Power, Conflicts, and Subordination

Student thesis: Doc typesDoctor of Economics and Business Management

Abstract

Researchers in the economics of development have been struggling for the past fifty years to find theoretical explanations for the economic backwardness characteristic of an important number of territories around the world. Several countries seem trapped in vicious circles whereby poverty self-sustains under-development. And while the channels linking low wealth to poor economic performances are multiple and highly complex, a recurrent feature of under-developed polities is their weak institutional setting. In the absence of strong and credible institutions, one needs to depart from the neoclassical paradigm to understand how some countries are entrapped in high poverty. An assumption that is both critical for the theoretical reasoning, and dear to economists, gets violated: property rights are not enforced. The consequences of lifting this hypothesis are dramatic since the traditional institution to operate economic transactions, the market, can no more be fully relied upon. Indeed, instead of being secured by a Leviathan or some other third party, transactions and property claims need to be backed by power. As a consequence, rather than integrally allocating scarce resources to production, agents need to divert some production factors to accumulating power. The aim of this thesis is to improve our understanding of the allocation of scarce resources under weak institutions. We distinguish two distinct ways to acquire power. Depending on the contexts, an agent can either produce such power himself, or else he may purchase the services of other agents serving his cause. The two first chapters of this manuscript are devoted to the latter situations where an agent (patron) offers a material good to another agent (client) in exchange for power, status, or support. In the last two chapters the purchase of power is ruled out by assumption, but the agents are allowed to devote resources in producing power. More precisely, the first chapter aims at a better understanding of the conditions under which unequal rank or power positions may get permanently established through asymmetric gift exchange when a gift brings pride to the donor and shame to the subordinated recipient. In this chapter only two players are assumed to interact, the patron and the client. The central result obtained is that an asymmetric gift exchange equilibrium can occur only if the importance attached to social shame by a recipient is smaller than that attached to social esteem by a donor. Moreover, an income transfer is more likely to be traded against social esteem, status, or power when the weight put on these attributes by the donor or patron is higher. In that chapter, co-written with Jean-Philippe Platteau, we also show that the recipient’s productivity may take on a rather wide range of values in the domain of feasibility of asymmetric gift exchange, and that, contrary to a commonly prevailing view, it is even possible that his productivity would be identical to that of the donor. Finally, the conditions are spelt out under which the recipient’s effort is more likely to be reduced upon entering into asymmetric gift exchange relationships. In the second chapter, I develop a setting where such power enables the patron to maintain his position and to extract rents. In that setting, instead of directly deriving utility from power and status, autocrats barter political and economic concessions for support to remain in power and extract rents. Contrary to the most of the existing literature, instead of viewing the favors’ beneficiaries, i.e. the elites, as an exogenous entity, I allow the ruler to decide whom to coopt provided the subjects are heterogeneous in the potential support - their strength - they could bring to the regime. While the ruler can select the elites on the basis of their personal characteristics, an alternative strategy consists in introducing some uncertainty in the cooptation process. The latter strategy allows the ruler to reduce the clients’ cooptation price since in the event of a revolution the likelihood of being included in the future elites is lower. I show that weak rulers are more likely to coopt the society’s strongest individuals, while powerful ones diversify the composition of their clientele. Moreover, when agents value more future discounted outcomes, and when power is more dispersed across subjects, the ruler is more likely to randomly coopt subjects. In the third chapter, co-authored with Giacomo De Luca, patron-client relationships are assumed away. Agents enter in contests for scarce resources by producing power rather than acquiring it through the purchase of support and subordination. Landless subjects intent to obtain land by violent means, while landlords invest resources in defending their property. Our task is to track the effect of land inequality on conflict intensity. A fundamental distinction with the existing literature lies in the nature of inequality under consideration. We investigate how land inequality extit{across landlords only} influences the intensity of the fight against a rebel group constituted by landless individuals. We show that conflict intensity is non-monotonic in land inequality. In particular, the most severe conflicts occur for intermediate land inequality levels. Moreover, a Pareto improving transfer of land from the smaller to the larger landlord may exist. The last chapter is perhaps the most abstract piece of the present thesis, making it the most general part of the manuscript as well. In that paper we explore, together with Giacomo De Luca, the existence of deterrence equilibria in a general equilibrium model of guns (power) and butter (goods) production. If fighting entails sufficiently low destruction, war is the unique equilibrium of the game. If, however, conflict generates sufficiently large damages, only mixed strategy equilibria survive, in which players randomize over their deterrence and war strategies. War, therefore, always occurs with positive probability for any positive investment in weapons.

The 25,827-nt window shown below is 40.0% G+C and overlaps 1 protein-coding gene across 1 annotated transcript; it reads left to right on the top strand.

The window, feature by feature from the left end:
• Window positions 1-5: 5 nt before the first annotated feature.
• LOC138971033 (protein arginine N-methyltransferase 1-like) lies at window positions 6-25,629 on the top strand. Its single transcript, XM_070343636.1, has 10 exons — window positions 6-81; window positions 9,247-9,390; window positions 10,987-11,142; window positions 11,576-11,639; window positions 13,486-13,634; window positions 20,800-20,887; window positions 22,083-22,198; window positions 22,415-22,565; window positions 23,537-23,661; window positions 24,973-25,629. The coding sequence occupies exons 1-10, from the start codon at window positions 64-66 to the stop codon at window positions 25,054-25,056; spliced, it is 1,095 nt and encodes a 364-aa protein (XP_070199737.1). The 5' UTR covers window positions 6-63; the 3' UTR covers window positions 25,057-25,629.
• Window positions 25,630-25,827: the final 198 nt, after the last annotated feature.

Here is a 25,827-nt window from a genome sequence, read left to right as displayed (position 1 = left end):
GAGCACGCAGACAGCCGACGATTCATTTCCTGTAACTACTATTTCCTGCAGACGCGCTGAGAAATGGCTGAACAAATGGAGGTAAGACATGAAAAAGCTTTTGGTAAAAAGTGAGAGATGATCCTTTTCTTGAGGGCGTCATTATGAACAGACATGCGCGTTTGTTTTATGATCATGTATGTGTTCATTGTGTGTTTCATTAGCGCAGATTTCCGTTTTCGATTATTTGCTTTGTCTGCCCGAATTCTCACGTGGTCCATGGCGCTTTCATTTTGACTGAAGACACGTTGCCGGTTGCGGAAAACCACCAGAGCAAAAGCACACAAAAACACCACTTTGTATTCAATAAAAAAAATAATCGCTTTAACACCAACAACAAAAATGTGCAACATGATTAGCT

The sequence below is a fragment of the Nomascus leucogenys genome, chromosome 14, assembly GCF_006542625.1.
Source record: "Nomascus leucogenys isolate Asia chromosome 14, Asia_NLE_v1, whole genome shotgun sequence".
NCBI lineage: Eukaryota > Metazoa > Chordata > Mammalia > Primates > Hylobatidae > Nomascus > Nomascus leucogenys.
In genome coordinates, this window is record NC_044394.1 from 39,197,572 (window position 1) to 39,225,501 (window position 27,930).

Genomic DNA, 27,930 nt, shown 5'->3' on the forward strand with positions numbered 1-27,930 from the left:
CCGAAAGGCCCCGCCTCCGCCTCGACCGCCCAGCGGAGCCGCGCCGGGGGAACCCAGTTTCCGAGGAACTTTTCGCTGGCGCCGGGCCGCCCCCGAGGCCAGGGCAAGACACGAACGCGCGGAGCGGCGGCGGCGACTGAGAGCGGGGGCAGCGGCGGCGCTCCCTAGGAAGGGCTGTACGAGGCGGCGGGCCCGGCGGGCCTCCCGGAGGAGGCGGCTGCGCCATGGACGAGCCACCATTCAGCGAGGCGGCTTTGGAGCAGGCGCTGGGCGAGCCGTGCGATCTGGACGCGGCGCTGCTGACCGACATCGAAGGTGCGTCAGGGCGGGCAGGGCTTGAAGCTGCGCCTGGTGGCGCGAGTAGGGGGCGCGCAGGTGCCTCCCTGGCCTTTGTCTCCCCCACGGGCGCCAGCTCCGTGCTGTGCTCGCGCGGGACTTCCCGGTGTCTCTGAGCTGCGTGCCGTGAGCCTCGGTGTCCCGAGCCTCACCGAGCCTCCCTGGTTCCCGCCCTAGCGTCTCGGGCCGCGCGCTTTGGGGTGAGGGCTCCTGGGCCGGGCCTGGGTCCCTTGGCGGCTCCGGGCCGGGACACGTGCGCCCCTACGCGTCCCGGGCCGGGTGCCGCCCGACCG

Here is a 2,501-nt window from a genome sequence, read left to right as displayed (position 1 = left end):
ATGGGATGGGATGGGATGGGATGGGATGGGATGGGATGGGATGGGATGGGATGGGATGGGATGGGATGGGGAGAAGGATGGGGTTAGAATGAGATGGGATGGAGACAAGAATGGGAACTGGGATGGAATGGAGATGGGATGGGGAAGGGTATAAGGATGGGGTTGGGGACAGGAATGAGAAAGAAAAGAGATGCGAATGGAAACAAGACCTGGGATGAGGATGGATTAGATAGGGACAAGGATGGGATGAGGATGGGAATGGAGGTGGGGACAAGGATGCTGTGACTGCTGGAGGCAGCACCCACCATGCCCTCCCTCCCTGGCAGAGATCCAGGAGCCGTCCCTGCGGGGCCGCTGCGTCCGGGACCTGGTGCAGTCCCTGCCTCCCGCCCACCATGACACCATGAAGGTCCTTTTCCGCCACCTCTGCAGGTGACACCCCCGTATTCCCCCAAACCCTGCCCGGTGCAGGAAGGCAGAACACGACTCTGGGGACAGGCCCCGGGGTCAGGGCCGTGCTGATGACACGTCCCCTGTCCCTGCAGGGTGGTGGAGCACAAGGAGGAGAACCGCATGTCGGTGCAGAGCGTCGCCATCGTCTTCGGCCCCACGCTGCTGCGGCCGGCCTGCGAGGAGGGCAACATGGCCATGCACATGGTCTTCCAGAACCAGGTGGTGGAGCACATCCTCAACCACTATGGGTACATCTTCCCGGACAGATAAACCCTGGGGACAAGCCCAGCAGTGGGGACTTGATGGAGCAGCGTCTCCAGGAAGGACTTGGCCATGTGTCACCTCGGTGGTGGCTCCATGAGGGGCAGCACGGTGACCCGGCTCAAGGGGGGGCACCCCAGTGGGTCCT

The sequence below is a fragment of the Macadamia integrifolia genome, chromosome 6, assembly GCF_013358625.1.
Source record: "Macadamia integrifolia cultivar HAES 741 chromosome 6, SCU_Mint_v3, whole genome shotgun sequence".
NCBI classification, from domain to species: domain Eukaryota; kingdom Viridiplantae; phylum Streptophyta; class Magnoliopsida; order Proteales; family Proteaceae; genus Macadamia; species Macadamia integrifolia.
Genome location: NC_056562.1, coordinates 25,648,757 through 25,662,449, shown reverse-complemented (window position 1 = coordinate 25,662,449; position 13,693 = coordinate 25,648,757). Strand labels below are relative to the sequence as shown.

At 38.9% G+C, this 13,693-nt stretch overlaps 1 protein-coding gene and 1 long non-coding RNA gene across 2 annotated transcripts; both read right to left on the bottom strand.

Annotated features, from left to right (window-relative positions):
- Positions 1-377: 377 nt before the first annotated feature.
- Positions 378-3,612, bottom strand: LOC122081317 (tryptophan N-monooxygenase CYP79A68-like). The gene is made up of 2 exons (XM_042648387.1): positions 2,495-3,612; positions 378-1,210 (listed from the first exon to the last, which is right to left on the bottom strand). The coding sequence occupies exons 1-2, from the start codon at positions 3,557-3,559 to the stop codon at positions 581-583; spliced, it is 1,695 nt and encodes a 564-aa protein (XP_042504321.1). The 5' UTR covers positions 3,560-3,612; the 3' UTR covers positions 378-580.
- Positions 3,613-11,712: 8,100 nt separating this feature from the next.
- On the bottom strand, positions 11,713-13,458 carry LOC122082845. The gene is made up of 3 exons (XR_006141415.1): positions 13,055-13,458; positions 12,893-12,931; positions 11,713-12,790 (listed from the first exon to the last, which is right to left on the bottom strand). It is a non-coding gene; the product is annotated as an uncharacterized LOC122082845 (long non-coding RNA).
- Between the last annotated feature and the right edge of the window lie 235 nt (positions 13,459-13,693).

Date of Award9 Sep 2009
LanguageEnglish
Awarding Institution
  • University of Namur
SupervisorJean-Philippe Platteau (Supervisor), Jean-Marie Baland (Jury), Éric Toulemonde (President), Fabrice Valognes (Jury), Juan Maria Esteban (Jury) & Dirk Van de Gaer (Jury)

Cite this

Power, Conflicts, and Subordination
Sekeris, P. (Author). 9 Sep 2009

Student thesis: Doc typesDoctor of Economics and Business Management